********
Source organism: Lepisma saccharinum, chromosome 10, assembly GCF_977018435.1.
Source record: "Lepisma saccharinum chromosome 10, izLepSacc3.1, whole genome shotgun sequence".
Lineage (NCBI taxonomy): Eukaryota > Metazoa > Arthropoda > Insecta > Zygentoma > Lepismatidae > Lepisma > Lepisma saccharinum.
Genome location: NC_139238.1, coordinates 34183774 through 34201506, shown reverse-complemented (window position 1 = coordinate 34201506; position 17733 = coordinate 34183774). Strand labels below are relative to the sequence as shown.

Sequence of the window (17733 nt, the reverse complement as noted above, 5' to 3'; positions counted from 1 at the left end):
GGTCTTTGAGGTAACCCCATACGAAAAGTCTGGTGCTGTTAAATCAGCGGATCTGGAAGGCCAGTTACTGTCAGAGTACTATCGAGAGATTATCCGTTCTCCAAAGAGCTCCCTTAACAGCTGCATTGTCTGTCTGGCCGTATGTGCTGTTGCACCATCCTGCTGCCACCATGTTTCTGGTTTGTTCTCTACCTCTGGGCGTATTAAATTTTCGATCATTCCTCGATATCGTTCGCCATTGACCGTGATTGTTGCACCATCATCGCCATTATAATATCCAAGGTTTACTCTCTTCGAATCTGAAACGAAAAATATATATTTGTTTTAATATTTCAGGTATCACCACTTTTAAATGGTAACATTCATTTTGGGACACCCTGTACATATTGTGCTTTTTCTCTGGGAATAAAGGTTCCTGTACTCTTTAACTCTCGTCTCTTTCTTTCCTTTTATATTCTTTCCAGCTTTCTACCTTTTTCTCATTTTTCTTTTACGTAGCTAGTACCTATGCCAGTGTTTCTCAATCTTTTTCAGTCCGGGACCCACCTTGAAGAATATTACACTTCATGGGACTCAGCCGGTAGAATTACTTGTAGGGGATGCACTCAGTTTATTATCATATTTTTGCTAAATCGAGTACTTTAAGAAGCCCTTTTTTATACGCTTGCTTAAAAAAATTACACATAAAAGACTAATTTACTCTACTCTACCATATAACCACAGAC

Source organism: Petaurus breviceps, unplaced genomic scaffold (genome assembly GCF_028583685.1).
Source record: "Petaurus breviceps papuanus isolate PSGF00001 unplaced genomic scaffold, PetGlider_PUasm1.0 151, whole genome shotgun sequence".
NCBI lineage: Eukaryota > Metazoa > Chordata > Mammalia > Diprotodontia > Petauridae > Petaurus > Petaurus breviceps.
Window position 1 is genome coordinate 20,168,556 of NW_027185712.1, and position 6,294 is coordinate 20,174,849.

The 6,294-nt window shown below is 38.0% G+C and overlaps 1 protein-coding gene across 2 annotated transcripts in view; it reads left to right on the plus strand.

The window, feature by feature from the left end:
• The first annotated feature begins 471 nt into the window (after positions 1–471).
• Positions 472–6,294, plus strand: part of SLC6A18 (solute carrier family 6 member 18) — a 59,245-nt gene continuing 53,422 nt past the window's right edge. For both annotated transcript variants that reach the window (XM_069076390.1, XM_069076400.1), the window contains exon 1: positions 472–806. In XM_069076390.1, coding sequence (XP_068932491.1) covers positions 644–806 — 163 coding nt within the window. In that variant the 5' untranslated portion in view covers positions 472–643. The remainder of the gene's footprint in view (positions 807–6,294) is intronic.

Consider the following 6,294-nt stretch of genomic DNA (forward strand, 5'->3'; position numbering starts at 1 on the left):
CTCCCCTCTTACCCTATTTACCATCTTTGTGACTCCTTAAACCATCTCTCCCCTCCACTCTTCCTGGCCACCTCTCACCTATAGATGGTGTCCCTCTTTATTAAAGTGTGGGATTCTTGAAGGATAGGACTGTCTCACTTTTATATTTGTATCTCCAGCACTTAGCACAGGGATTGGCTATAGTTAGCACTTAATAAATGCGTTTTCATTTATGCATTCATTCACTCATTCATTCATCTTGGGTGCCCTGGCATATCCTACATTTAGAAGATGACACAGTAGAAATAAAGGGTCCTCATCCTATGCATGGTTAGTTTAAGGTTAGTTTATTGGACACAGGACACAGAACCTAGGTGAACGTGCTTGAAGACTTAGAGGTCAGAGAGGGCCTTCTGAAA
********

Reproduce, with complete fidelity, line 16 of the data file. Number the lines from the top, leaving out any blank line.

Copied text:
CTCCCCTCTTACCCTATTTACCATCTTTGTGACTCCTTAAACCATCTCTCCCCTCCACTCTTCCTGGCCACCTCTCACCTATAGATGGTGTCCCTCTTTATTAAAGTGTGGGATTCTTGAAGGATAGGACTGTCTCACTTTTATATTTGTATCTCCAGCACTTAGCACAGGGATTGGCTATAGTTAGCACTTAATAAATGCGTTTTCATTTATGCATTCATTCACTCATTCATTCATCTTGGGTGCCCTGGCATATCCTACATTTAGAAGATGACACAGTAGAAATAAAGGGTCCTCATCCTATGCATGGTTAGTTTAAGGTTAGTTTATTGGACACAGGACACAGAACCTAGGTGAACGTGCTTGAAGACTTAGAGGTCAGAGAGGGCCTTCTGAAA